Things We Don't Know Anymore
|Our psychology editor Malte Elson explores the “replication crisis”, and questions our level of confidence in established psychology. Image credit: Things We Don't Know / Giles Meakin (CC-BY)|
The last few years haven’t been easy on psychological science. Don’t get me wrong – the field in itself is flourishing, boasting an ever-increasing number of publications, journals, conferences, faculty positions, and university graduates all over the world. It has gained more and more respect and acceptance, both in academia and society. The case of Harvard evolutionary biologist and primate researcher Marc Hauser’s fraudulent publications was already fading from our minds when in September 2011, the discovery of the scientific misconduct by the Dutch social psychologist Diederik Stapel shattered the grounds of psychological science. In at least 50 cases of scientific fraud that have been discovered by the Levelt Committee, Stapel had doctored, mangled, and completely fabricated datasets to successfully publish in the field’s top-ranked outlets - up to the most prestigious journals like Science. Among Stapel’s highly regarded publications were findings on how untidy environments encourage racist discrimination, or how to reduce racist biases in judges' legal decisions on minority defendants. Nullifying the content of these publications constitutes a setback for social psychology, and - to a somewhat lesser extent – society overall.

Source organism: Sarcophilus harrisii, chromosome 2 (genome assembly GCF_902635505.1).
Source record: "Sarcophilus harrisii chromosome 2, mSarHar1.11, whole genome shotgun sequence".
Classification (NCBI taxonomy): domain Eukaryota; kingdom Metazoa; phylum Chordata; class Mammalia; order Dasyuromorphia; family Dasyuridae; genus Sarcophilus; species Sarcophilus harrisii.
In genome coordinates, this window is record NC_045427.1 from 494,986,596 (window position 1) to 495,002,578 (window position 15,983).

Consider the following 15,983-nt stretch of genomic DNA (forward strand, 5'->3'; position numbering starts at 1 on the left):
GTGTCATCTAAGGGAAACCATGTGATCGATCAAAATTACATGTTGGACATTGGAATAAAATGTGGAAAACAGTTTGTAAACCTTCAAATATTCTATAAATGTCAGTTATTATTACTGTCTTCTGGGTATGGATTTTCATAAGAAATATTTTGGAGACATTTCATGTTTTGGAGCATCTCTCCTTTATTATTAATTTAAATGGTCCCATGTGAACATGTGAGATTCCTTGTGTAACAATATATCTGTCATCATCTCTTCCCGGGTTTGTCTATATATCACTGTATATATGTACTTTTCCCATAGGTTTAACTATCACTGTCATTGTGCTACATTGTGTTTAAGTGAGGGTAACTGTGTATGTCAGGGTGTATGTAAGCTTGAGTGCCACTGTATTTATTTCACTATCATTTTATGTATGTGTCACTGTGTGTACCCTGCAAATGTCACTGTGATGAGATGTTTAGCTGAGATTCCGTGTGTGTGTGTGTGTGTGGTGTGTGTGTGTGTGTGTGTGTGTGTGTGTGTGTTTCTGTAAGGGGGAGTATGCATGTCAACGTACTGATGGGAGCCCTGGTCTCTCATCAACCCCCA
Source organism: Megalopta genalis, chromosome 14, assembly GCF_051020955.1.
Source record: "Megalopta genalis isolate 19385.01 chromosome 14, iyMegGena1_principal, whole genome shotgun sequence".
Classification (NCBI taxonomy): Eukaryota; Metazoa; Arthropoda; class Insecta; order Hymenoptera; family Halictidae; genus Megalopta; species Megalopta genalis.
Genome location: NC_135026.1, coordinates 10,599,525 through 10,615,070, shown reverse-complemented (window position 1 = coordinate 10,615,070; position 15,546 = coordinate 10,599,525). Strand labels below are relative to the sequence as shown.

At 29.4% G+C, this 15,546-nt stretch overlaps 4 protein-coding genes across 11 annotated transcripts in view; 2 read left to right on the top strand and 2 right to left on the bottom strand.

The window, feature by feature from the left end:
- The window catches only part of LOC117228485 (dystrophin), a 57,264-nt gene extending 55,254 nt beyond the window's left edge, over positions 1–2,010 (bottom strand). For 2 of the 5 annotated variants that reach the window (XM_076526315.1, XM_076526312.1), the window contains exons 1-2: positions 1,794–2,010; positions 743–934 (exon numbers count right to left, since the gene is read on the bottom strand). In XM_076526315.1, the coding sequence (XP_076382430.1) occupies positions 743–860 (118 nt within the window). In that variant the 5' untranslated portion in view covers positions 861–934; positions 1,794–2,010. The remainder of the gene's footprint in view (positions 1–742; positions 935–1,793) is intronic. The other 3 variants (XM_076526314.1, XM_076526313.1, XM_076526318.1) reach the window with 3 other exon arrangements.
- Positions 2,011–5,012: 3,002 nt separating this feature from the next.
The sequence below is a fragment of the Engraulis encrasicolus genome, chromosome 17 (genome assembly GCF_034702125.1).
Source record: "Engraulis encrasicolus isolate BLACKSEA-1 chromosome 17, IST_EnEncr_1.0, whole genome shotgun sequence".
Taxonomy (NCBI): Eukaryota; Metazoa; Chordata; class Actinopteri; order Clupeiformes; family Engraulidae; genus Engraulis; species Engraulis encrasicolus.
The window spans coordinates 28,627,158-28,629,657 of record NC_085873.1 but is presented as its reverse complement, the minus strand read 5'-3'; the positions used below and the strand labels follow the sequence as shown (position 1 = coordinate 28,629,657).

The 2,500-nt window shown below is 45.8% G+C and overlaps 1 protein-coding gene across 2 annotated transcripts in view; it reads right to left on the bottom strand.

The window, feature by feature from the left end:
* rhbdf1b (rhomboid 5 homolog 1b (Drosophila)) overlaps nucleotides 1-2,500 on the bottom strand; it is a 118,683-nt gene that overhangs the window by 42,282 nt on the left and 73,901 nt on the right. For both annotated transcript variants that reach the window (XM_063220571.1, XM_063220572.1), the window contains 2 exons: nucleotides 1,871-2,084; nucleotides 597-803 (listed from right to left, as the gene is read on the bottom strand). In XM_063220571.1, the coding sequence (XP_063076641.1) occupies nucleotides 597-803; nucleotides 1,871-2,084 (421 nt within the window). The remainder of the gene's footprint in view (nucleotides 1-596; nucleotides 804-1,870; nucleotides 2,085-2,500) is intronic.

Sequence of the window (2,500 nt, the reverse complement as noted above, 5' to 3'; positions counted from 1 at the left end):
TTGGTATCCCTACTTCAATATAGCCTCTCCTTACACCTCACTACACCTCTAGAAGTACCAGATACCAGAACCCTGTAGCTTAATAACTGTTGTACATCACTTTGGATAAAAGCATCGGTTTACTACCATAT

Although they work in a highly competitive environment, we trust scientists to be committed to finding the truth. And when playing it smart, like Stapel, it is quite easy to abuse this trust for personal gain in the form of a prestigious academic career. Instead of looking for the truth, Stapel was on a
quest for aesthetics, for beauty, as he was quoted saying by the New York Times. One might think that it’s not that much of an issue - Stapel got caught after all! Reaching for the stars he committed fraud, but got brought back down to reality when his deeds were unveiled, so the system works. But does it really?